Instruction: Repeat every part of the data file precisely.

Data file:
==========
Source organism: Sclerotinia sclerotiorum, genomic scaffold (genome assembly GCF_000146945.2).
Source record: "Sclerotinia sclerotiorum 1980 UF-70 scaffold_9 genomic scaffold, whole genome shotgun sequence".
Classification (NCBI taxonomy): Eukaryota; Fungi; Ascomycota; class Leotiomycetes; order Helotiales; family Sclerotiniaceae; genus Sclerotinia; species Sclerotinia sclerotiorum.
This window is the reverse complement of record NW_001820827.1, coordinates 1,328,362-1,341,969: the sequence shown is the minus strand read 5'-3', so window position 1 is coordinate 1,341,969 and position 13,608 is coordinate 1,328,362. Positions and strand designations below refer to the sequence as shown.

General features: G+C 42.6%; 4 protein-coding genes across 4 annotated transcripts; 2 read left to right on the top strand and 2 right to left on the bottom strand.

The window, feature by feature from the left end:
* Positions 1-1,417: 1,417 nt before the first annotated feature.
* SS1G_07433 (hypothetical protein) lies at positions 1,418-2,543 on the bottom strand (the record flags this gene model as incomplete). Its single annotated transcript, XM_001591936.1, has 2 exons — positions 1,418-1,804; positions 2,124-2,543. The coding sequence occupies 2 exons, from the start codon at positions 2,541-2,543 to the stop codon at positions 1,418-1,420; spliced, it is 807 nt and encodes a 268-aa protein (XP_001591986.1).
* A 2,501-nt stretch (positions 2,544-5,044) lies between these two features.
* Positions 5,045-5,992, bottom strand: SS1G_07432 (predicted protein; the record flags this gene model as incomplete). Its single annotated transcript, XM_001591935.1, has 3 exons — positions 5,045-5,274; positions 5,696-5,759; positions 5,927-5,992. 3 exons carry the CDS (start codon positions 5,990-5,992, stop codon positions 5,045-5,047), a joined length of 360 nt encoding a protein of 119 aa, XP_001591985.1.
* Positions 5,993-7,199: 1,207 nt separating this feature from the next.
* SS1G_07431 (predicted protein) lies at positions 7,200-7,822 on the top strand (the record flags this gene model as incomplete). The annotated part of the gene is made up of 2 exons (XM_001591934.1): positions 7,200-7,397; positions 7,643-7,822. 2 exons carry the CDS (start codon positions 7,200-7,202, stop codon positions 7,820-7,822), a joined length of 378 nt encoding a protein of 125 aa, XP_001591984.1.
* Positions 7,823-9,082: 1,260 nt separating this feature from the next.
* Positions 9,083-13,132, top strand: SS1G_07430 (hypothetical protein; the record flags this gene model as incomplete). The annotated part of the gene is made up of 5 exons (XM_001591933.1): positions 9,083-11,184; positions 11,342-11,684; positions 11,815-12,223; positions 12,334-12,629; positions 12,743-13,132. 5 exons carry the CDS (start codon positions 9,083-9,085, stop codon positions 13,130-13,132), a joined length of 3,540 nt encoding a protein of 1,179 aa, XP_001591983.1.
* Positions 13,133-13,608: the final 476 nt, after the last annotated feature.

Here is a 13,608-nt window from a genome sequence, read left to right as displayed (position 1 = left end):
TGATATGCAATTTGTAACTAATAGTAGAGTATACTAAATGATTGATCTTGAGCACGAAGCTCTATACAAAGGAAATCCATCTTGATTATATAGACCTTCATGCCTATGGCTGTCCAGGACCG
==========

Source organism: Sclerotinia sclerotiorum, genomic scaffold (genome assembly GCF_000146945.2).
Source record: "Sclerotinia sclerotiorum 1980 UF-70 scaffold_9 genomic scaffold, whole genome shotgun sequence".
Classification (NCBI taxonomy): Eukaryota; Fungi; Ascomycota; class Leotiomycetes; order Helotiales; family Sclerotiniaceae; genus Sclerotinia; species Sclerotinia sclerotiorum.
This window is the reverse complement of record NW_001820827.1, coordinates 1,328,362-1,341,969: the sequence shown is the minus strand read 5'-3', so window position 1 is coordinate 1,341,969 and position 13,608 is coordinate 1,328,362. Positions and strand designations below refer to the sequence as shown.

General features: G+C 42.6%; 4 protein-coding genes across 4 annotated transcripts; 2 read left to right on the top strand and 2 right to left on the bottom strand.

The window, feature by feature from the left end:
* Positions 1-1,417: 1,417 nt before the first annotated feature.
* SS1G_07433 (hypothetical protein) lies at positions 1,418-2,543 on the bottom strand (the record flags this gene model as incomplete). Its single annotated transcript, XM_001591936.1, has 2 exons — positions 1,418-1,804; positions 2,124-2,543. The coding sequence occupies 2 exons, from the start codon at positions 2,541-2,543 to the stop codon at positions 1,418-1,420; spliced, it is 807 nt and encodes a 268-aa protein (XP_001591986.1).
* A 2,501-nt stretch (positions 2,544-5,044) lies between these two features.
* Positions 5,045-5,992, bottom strand: SS1G_07432 (predicted protein; the record flags this gene model as incomplete). Its single annotated transcript, XM_001591935.1, has 3 exons — positions 5,045-5,274; positions 5,696-5,759; positions 5,927-5,992. 3 exons carry the CDS (start codon positions 5,990-5,992, stop codon positions 5,045-5,047), a joined length of 360 nt encoding a protein of 119 aa, XP_001591985.1.
* Positions 5,993-7,199: 1,207 nt separating this feature from the next.
* SS1G_07431 (predicted protein) lies at positions 7,200-7,822 on the top strand (the record flags this gene model as incomplete). The annotated part of the gene is made up of 2 exons (XM_001591934.1): positions 7,200-7,397; positions 7,643-7,822. 2 exons carry the CDS (start codon positions 7,200-7,202, stop codon positions 7,820-7,822), a joined length of 378 nt encoding a protein of 125 aa, XP_001591984.1.
* Positions 7,823-9,082: 1,260 nt separating this feature from the next.
* Positions 9,083-13,132, top strand: SS1G_07430 (hypothetical protein; the record flags this gene model as incomplete). The annotated part of the gene is made up of 5 exons (XM_001591933.1): positions 9,083-11,184; positions 11,342-11,684; positions 11,815-12,223; positions 12,334-12,629; positions 12,743-13,132. 5 exons carry the CDS (start codon positions 9,083-9,085, stop codon positions 13,130-13,132), a joined length of 3,540 nt encoding a protein of 1,179 aa, XP_001591983.1.
* Positions 13,133-13,608: the final 476 nt, after the last annotated feature.

Here is a 13,608-nt window from a genome sequence, read left to right as displayed (position 1 = left end):
TGATATGCAATTTGTAACTAATAGTAGAGTATACTAAATGATTGATCTTGAGCACGAAGCTCTATACAAAGGAAATCCATCTTGATTATATAGACCTTCATGCCTATGGCTGTCCAGGACCG